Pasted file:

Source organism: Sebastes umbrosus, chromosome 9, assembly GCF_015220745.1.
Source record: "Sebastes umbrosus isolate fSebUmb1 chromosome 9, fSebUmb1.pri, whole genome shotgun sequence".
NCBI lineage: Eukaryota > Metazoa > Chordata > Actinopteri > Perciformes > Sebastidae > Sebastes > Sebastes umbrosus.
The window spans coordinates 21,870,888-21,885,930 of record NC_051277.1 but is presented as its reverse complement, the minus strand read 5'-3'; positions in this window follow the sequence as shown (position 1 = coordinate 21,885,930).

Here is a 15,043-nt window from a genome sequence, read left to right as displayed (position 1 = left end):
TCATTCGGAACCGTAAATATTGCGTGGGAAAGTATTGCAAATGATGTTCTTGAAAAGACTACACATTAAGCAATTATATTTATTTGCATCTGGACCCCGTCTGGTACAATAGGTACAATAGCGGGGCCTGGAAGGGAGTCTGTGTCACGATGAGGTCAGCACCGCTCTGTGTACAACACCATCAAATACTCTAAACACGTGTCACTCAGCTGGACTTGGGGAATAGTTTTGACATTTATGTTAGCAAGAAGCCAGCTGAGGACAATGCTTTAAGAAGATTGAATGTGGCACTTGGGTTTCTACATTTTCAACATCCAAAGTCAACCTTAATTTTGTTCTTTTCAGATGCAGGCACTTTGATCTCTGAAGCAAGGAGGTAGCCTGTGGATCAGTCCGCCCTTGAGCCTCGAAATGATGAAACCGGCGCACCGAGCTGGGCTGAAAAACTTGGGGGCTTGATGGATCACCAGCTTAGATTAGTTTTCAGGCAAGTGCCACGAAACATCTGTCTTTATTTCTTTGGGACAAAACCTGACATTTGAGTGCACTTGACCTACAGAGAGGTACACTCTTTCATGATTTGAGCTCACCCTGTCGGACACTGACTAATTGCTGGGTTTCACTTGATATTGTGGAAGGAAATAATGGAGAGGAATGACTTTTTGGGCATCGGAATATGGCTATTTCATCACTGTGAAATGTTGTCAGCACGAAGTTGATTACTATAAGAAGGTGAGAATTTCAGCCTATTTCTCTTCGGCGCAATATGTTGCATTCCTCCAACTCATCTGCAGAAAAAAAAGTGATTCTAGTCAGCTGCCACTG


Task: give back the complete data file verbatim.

Source organism: Sebastes umbrosus, chromosome 9, assembly GCF_015220745.1.
Source record: "Sebastes umbrosus isolate fSebUmb1 chromosome 9, fSebUmb1.pri, whole genome shotgun sequence".
NCBI lineage: Eukaryota > Metazoa > Chordata > Actinopteri > Perciformes > Sebastidae > Sebastes > Sebastes umbrosus.
The window spans coordinates 21,870,888-21,885,930 of record NC_051277.1 but is presented as its reverse complement, the minus strand read 5'-3'; positions in this window follow the sequence as shown (position 1 = coordinate 21,885,930).

Here is a 15,043-nt window from a genome sequence, read left to right as displayed (position 1 = left end):
TCATTCGGAACCGTAAATATTGCGTGGGAAAGTATTGCAAATGATGTTCTTGAAAAGACTACACATTAAGCAATTATATTTATTTGCATCTGGACCCCGTCTGGTACAATAGGTACAATAGCGGGGCCTGGAAGGGAGTCTGTGTCACGATGAGGTCAGCACCGCTCTGTGTACAACACCATCAAATACTCTAAACACGTGTCACTCAGCTGGACTTGGGGAATAGTTTTGACATTTATGTTAGCAAGAAGCCAGCTGAGGACAATGCTTTAAGAAGATTGAATGTGGCACTTGGGTTTCTACATTTTCAACATCCAAAGTCAACCTTAATTTTGTTCTTTTCAGATGCAGGCACTTTGATCTCTGAAGCAAGGAGGTAGCCTGTGGATCAGTCCGCCCTTGAGCCTCGAAATGATGAAACCGGCGCACCGAGCTGGGCTGAAAAACTTGGGGGCTTGATGGATCACCAGCTTAGATTAGTTTTCAGGCAAGTGCCACGAAACATCTGTCTTTATTTCTTTGGGACAAAACCTGACATTTGAGTGCACTTGACCTACAGAGAGGTACACTCTTTCATGATTTGAGCTCACCCTGTCGGACACTGACTAATTGCTGGGTTTCACTTGATATTGTGGAAGGAAATAATGGAGAGGAATGACTTTTTGGGCATCGGAATATGGCTATTTCATCACTGTGAAATGTTGTCAGCACGAAGTTGATTACTATAAGAAGGTGAGAATTTCAGCCTATTTCTCTTCGGCGCAATATGTTGCATTCCTCCAACTCATCTGCAGAAAAAAAAGTGATTCTAGTCAGCTGCCACTG